Topic selection or development of a research question can get going very early on in the quarter. This may take place before you've had a change to delved into the course's subject. The experiences of former research seminar students and advice from professors provide important food for thought...
Shift your mindset:
- Be Curious - Sure, it should be something you're interested in, but what new angle are you curious to pursue? Asking "Why" or brainstorming with a peer, your professor, or a librarian might spark some inspiration.
- Be outward looking - Will your topic be interesting to others? Does it hold up in the knowledge ecosystem of the courses theme?
- Be Agile and Flexible - Your topic will evolve as you learn more. Initially you are centering what you're interested in. Feedback from your professor and experience with sources, especially background reading, will help clarify things.
- Be Communicative - When things are unclear (like, "Your topic is too broad") or you're feeling overwhelmed, reach out to us. Your professor, of course, is a natural go to. Office hours and library drop in are exactly for you. You just have to make the time and be open to sharing, especially when it feels like your assignment deadlines are creating stress.
Be mindful of topic pitfalls, for example:
- Choosing a topic or person that is not well documented (ie limited to no primary sources) - Instead, orient the topic so that it has a broader perspective; zoom out a bit to incorporate more information.
- Topics that compare things - These types of question can be difficult to manage. You would essentially be searching for two different topics, and the results might not add up.
- Assuming your topic will stay the same - It's natural for your topic to evolve as you learn more.
- "I have to sound knowledgable about the topic I pick" - Your knowledge and understanding of the topic will grow as you read up on it. An academic encyclopedia or book with a strong historical overview will be very helpful at the beginning of the process. Additionally, look at the assigned readings in your course's syllabus. Look for readings in the syllabus that might provide an overview for the topic you're interested in. As you read these, pay attention to cultural shifts, attitudes, political forces, etc. as well as well as the authors own questions, and their analyses and arguments. As you move forward with your research, and engage with primary sources, this will start to fill in the gaps in your thinking; seek out different perspectives and pay attention to the questions that start to bubble up inside you. Secondary Sources will deepen your understanding of the context surrounding your specific topic; pay attention to any contraditions, interpretations, authors' questions, analyses and arguments, etc. Research is a process of gaining knowledge and making sense of it, not having all the answers before you begin.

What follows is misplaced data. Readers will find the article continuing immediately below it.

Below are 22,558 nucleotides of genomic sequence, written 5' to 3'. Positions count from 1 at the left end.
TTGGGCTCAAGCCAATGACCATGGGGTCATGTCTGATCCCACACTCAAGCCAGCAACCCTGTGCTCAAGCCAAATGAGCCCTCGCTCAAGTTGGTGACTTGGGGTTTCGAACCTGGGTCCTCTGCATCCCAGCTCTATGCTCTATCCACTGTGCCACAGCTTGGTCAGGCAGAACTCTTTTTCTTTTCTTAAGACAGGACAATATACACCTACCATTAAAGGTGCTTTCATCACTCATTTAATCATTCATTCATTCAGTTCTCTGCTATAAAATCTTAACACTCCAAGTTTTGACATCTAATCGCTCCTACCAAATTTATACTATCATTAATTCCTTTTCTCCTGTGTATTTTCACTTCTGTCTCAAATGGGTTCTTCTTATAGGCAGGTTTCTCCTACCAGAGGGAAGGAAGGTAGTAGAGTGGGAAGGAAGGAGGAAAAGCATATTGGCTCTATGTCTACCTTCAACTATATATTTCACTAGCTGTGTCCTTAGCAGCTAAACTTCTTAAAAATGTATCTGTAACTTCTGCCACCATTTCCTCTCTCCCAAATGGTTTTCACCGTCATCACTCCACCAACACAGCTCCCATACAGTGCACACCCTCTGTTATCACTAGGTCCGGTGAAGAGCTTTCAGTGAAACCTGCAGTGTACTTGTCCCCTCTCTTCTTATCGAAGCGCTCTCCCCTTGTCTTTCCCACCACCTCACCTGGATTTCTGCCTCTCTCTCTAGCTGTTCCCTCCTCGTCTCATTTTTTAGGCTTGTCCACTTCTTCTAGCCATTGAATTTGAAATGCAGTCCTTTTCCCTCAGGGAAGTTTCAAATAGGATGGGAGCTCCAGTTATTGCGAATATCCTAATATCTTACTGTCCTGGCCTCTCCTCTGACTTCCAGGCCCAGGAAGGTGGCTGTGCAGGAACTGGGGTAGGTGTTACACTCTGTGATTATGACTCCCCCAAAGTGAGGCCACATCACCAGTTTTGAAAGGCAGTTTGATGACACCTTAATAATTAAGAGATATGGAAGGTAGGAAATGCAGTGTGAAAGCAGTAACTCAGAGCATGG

Read a source to generate new ideas, for example:
- A Primary Source may get you thinking about of who, what, why questions. Make note of new questions you might have upon reading these primary sources.
- An Encyclopedia from an academic publisher--Oxford University Press, Duke University Press, University of California Press, an so on--will contextualize a topic based the ways the topic has evolved of time, by major subthemes, or the key academics who have studied the topic. Look out for names events, people, or organizations. Look out for the name of scholars and the studies they wrote about related to this topic. Use these keywords to search a Library database
- A Academic Book that is foundational to a topic you're interested in. What questions did they pose and, more importantly, what did they not ask or not answer? What are you curious about within this subject area that these scholars missed?
- Your Course Syllabus... the readings found here are fertile ground for new ideas and topics.